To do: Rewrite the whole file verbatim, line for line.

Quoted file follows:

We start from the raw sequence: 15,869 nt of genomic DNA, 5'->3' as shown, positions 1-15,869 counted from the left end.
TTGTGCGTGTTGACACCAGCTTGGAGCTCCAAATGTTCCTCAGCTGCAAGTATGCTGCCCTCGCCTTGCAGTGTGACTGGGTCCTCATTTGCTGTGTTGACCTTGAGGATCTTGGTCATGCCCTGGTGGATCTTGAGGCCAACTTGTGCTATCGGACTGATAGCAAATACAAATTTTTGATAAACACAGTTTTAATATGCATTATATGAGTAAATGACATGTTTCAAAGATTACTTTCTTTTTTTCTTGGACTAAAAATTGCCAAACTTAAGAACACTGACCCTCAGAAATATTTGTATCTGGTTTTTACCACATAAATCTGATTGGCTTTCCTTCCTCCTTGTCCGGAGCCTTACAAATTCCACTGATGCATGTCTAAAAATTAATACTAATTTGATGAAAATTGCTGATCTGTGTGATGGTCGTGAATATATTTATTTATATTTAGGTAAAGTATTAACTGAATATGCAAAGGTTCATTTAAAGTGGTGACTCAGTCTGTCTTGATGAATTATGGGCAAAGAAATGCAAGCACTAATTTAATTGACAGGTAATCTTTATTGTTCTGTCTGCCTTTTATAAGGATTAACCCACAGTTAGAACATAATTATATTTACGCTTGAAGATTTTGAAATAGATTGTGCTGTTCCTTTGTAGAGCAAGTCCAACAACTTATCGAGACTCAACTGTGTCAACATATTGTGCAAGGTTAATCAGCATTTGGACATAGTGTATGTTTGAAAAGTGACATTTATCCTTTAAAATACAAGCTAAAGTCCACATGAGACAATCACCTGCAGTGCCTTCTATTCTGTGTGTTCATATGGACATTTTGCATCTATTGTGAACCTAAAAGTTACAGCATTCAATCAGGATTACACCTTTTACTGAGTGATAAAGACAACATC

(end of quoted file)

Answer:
We start from the raw sequence: 15,869 nt of genomic DNA, 5'->3' as shown, positions 1-15,869 counted from the left end.
TTGTGCGTGTTGACACCAGCTTGGAGCTCCAAATGTTCCTCAGCTGCAAGTATGCTGCCCTCGCCTTGCAGTGTGACTGGGTCCTCATTTGCTGTGTTGACCTTGAGGATCTTGGTCATGCCCTGGTGGATCTTGAGGCCAACTTGTGCTATCGGACTGATAGCAAATACAAATTTTTGATAAACACAGTTTTAATATGCATTATATGAGTAAATGACATGTTTCAAAGATTACTTTCTTTTTTTCTTGGACTAAAAATTGCCAAACTTAAGAACACTGACCCTCAGAAATATTTGTATCTGGTTTTTACCACATAAATCTGATTGGCTTTCCTTCCTCCTTGTCCGGAGCCTTACAAATTCCACTGATGCATGTCTAAAAATTAATACTAATTTGATGAAAATTGCTGATCTGTGTGATGGTCGTGAATATATTTATTTATATTTAGGTAAAGTATTAACTGAATATGCAAAGGTTCATTTAAAGTGGTGACTCAGTCTGTCTTGATGAATTATGGGCAAAGAAATGCAAGCACTAATTTAATTGACAGGTAATCTTTATTGTTCTGTCTGCCTTTTATAAGGATTAACCCACAGTTAGAACATAATTATATTTACGCTTGAAGATTTTGAAATAGATTGTGCTGTTCCTTTGTAGAGCAAGTCCAACAACTTATCGAGACTCAACTGTGTCAACATATTGTGCAAGGTTAATCAGCATTTGGACATAGTGTATGTTTGAAAAGTGACATTTATCCTTTAAAATACAAGCTAAAGTCCACATGAGACAATCACCTGCAGTGCCTTCTATTCTGTGTGTTCATATGGACATTTTGCATCTATTGTGAACCTAAAAGTTACAGCATTCAATCAGGATTACACCTTTTACTGAGTGATAAAGACAACATC